The opinion of the court was delivered by: VINCENT L. BRODERICK
VINCENT L. BRODERICK, U.S.D.J.
Tommie L. Toliver ("Toliver") brought a pro se suit against the Sullivan Diagnostic Treatment Center ("SDTC") under Title VII of the Civil Rights Act of 1964 as amended, 42 USC § 2000-e, on grounds of discriminatory dismissal and failure to hire him as a counselling supervisor because of race. Toliver sought relief from the New York State Division of Human Rights and the federal Equal Employment Opportunity Commission but received adverse determinations from the state agency on August 30, 1988 and the EEOC on August 12, 1989, as well as on an earlier complaint to the State Division filed December 1, 1987.
I granted summary judgment for defendant on February 1, 1993, but allowed Toliver 45 days to move for reconsideration. I grant the application for reconsideration but adhere to the original decision for the reasons set forth in the memorandum order of February 1, 1993 and the additional reasons which follow.
Toliver claims that discovery granted him by United States Magistrate Judge Mark D. Fox was not provided, but attaches no papers indicating that he had ever sought to compel compliance. Moreover, there is no indication of what the discovery assertedly not provided would show which would have affected the proper resolution of defendant's motion. See Burlington Coat Factory Warehouse Corp. v. Esprit de Corp, 769 F.2d 919 (2d Cir. 1985).
Toliver further complains that defense counsel coached witnesses during depositions, but does not appear to have contacted the Magistrate Judge for relief. Moreover, Toliver does not set forth any particular answers of the witnesses which he contends should be discounted or the opposite of the answer deemed the truth.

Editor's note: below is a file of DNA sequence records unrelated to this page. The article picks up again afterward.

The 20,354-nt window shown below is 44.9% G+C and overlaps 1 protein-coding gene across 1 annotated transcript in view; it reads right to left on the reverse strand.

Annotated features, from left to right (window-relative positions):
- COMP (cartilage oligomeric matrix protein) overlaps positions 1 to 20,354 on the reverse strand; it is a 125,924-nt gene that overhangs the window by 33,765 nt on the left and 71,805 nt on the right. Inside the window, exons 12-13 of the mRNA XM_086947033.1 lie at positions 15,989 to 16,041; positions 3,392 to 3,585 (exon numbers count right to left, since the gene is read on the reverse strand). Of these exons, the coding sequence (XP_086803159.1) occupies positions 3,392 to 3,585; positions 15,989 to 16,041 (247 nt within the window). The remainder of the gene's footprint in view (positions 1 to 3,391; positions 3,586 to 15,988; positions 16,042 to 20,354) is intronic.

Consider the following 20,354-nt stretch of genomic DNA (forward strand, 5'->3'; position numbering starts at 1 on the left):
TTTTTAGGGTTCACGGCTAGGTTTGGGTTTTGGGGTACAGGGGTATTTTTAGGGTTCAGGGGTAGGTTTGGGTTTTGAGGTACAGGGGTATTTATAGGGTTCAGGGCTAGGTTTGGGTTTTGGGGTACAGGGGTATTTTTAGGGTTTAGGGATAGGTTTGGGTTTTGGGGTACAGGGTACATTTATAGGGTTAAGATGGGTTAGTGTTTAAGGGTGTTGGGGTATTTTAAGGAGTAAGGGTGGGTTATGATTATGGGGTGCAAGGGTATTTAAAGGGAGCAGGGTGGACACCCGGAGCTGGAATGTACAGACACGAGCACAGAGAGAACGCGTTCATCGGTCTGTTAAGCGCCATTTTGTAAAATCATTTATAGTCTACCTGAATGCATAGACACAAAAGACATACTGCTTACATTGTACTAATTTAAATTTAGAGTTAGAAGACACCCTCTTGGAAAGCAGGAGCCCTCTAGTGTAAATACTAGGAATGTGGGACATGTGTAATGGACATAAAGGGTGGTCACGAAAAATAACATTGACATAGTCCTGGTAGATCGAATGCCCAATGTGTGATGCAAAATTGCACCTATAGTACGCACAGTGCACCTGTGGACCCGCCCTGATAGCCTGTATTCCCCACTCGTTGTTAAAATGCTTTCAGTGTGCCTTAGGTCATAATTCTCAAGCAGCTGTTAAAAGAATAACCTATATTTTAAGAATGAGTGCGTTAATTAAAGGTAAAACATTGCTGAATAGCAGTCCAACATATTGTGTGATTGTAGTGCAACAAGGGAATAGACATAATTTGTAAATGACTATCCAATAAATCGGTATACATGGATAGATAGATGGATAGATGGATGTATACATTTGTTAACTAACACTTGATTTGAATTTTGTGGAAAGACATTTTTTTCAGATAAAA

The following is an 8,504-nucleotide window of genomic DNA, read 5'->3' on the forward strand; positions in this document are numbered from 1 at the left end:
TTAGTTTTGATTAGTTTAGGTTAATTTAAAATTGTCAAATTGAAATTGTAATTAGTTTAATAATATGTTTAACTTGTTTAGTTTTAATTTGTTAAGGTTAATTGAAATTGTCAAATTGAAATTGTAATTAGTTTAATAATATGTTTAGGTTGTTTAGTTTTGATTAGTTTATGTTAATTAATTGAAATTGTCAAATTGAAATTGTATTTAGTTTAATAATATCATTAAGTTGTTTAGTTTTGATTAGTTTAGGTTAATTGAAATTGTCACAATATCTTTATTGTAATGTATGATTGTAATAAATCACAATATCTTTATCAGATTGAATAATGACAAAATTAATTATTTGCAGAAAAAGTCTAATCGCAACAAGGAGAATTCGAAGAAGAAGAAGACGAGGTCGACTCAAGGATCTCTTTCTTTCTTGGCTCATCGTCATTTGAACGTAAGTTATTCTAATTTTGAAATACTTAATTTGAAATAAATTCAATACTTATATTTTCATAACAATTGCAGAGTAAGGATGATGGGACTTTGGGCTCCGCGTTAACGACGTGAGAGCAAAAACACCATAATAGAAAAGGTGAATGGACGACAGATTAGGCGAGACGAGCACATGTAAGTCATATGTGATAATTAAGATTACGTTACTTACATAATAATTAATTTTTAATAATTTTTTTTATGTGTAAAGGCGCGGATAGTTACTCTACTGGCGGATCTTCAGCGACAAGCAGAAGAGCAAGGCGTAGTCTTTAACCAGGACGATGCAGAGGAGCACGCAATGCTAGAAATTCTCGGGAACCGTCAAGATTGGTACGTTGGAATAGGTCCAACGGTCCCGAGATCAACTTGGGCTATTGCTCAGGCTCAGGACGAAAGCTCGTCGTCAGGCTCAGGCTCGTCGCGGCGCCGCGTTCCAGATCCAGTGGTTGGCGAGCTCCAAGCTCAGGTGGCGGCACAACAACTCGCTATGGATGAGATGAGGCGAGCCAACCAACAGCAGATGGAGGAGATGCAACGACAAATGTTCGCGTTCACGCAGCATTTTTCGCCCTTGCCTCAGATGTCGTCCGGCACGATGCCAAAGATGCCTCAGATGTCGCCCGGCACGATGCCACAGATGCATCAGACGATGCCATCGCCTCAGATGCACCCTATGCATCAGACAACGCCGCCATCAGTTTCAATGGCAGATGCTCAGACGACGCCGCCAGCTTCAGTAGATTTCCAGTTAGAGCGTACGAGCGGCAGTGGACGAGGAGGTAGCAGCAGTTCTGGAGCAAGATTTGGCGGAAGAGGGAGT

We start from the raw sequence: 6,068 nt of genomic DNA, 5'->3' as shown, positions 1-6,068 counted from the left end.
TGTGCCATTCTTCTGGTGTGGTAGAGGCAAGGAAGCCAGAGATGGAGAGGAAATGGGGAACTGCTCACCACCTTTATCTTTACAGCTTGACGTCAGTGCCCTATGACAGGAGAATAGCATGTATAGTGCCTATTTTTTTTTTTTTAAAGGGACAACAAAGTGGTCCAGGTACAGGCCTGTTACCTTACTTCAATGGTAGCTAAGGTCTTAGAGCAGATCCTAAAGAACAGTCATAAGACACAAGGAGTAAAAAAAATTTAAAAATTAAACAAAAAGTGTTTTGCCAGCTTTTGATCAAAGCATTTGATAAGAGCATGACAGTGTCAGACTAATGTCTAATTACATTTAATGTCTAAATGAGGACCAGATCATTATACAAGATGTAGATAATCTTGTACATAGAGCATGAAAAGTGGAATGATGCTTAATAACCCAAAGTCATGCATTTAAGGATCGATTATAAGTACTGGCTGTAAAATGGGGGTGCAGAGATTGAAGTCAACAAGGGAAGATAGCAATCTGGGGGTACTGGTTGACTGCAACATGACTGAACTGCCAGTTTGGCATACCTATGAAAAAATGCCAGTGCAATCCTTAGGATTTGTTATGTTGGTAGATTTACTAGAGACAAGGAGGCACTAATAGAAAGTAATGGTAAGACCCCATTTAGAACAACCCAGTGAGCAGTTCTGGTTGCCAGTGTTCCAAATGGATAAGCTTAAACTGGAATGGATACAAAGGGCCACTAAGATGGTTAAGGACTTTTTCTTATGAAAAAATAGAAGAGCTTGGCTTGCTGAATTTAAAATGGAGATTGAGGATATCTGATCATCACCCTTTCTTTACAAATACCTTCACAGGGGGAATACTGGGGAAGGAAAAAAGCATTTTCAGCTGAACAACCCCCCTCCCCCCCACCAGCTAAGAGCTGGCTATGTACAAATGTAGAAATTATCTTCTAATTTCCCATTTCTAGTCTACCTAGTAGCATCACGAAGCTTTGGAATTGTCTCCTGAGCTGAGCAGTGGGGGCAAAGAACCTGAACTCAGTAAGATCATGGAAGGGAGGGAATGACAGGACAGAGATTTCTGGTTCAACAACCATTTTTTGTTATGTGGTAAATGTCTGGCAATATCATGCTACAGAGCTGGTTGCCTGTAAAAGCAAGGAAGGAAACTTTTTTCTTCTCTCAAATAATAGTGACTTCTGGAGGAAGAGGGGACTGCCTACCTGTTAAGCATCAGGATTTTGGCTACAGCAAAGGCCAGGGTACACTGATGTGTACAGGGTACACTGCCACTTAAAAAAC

Toliver states that on more than one occasion witnesses were told not to answer, but does not appear to have sought relief from the Magistrate Judge to obtain the answers if relevant. Toliver also fails to set forth the nature of the unanswered questions or what the answers might have shown.
If a party - even one appearing pro se - could successfully permit discovery to be completed without seeking relief at the time, but effectively complain of deficiencies in the discovery process for the first time in seeking reconsideration of a grant of summary judgment to the adversary, litigation could hardly ever be concluded.
Toliver complains that the Magistrate Judge had told him not to talk with employees of the defendant outside the deposition room, but never appealed to me from any such ruling at the time. Moreover, he does not show that he could not ask during the deposition any questions he would have asked at some other time. Such an instruction if given by Magistrate Judge Fox might serve a mutually beneficial objective in avoiding potential confrontations between plaintiff and employees of the defendant.
The weight of authority indicates that Toliver, as a party representing himself and hence functioning as an attorney, would be permitted to approach former but not current employees of defendant directly, outside any formal setting such as a deposition or judicial forum.
There is no indication that any ...